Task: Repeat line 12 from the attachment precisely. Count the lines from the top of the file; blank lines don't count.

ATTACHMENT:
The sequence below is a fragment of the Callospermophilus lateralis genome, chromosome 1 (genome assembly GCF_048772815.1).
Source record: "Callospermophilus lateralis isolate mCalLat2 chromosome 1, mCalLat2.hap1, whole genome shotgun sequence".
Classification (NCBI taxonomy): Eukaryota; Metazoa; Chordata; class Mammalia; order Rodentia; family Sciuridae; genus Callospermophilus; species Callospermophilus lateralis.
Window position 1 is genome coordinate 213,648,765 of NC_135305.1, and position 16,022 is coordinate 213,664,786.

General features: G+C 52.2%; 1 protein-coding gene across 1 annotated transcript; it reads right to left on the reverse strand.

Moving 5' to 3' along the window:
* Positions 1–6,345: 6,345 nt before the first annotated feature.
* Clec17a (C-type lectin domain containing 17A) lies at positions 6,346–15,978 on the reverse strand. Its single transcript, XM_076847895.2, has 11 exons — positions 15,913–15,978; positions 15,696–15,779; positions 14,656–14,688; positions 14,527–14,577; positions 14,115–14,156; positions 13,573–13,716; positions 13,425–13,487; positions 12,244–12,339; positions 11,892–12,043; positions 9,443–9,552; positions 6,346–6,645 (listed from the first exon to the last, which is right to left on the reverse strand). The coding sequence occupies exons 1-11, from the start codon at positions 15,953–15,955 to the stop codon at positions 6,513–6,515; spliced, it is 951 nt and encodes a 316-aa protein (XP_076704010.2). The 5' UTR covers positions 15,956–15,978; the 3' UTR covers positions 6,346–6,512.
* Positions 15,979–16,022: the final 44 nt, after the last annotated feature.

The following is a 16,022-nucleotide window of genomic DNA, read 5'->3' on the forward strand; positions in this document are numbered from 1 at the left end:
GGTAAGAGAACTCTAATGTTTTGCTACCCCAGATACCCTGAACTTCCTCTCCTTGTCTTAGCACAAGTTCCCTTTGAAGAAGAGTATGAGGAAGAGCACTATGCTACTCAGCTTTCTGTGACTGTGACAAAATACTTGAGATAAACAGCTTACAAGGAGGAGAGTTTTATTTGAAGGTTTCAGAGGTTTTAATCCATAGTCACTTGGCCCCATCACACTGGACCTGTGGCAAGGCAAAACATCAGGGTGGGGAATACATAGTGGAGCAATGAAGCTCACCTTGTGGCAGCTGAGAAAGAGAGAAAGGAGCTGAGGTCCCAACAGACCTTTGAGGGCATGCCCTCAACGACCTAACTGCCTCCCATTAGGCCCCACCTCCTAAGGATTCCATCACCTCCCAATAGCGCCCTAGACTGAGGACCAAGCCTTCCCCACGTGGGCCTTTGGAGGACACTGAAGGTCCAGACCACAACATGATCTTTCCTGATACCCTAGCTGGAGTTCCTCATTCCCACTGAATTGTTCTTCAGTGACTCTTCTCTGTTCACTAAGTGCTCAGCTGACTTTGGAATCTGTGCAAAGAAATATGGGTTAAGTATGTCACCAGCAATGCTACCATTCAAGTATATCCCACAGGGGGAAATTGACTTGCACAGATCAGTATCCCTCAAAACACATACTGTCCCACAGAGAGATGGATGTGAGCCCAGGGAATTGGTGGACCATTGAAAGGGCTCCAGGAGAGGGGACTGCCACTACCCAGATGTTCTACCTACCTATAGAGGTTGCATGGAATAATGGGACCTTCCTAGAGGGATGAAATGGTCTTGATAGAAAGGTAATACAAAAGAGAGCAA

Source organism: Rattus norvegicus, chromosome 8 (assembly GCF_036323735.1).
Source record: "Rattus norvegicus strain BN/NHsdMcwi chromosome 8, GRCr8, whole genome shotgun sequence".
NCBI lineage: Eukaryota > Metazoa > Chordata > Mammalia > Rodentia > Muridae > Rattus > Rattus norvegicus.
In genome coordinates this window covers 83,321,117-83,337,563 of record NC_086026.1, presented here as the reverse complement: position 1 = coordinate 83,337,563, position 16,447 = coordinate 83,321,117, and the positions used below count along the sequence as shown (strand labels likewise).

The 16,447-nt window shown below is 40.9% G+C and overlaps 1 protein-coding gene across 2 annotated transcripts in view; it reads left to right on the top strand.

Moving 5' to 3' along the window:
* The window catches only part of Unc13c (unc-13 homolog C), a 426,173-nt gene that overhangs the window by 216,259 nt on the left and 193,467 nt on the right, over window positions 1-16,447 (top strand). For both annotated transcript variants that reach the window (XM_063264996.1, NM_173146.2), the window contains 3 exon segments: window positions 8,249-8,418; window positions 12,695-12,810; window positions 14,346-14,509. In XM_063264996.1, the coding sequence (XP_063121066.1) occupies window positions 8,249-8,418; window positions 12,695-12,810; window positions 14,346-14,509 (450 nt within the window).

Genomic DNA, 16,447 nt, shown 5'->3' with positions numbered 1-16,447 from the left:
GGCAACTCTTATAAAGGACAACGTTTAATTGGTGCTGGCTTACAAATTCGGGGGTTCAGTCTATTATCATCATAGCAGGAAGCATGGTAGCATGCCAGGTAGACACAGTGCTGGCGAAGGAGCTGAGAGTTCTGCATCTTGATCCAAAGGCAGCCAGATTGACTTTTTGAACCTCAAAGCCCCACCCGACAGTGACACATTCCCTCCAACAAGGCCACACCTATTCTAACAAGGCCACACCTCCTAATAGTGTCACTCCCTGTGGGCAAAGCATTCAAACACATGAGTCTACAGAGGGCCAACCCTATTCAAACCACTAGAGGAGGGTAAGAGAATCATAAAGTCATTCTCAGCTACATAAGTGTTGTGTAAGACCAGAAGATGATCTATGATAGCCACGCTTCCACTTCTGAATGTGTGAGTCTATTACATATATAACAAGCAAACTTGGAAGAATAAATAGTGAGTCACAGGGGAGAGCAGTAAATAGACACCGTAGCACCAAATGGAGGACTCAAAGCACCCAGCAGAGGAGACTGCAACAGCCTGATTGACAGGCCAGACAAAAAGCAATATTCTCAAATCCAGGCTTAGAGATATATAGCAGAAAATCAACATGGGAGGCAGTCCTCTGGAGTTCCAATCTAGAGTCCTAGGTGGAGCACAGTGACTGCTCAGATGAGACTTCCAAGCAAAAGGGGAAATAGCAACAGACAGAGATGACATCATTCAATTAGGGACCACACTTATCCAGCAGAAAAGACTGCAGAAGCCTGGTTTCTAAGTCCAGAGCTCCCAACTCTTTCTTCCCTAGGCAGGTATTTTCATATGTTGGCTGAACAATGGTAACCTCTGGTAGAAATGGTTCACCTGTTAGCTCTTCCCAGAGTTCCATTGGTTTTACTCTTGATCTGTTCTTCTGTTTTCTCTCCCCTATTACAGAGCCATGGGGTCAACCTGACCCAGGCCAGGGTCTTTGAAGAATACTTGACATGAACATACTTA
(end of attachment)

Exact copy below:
Source organism: Rattus norvegicus, chromosome 8 (assembly GCF_036323735.1).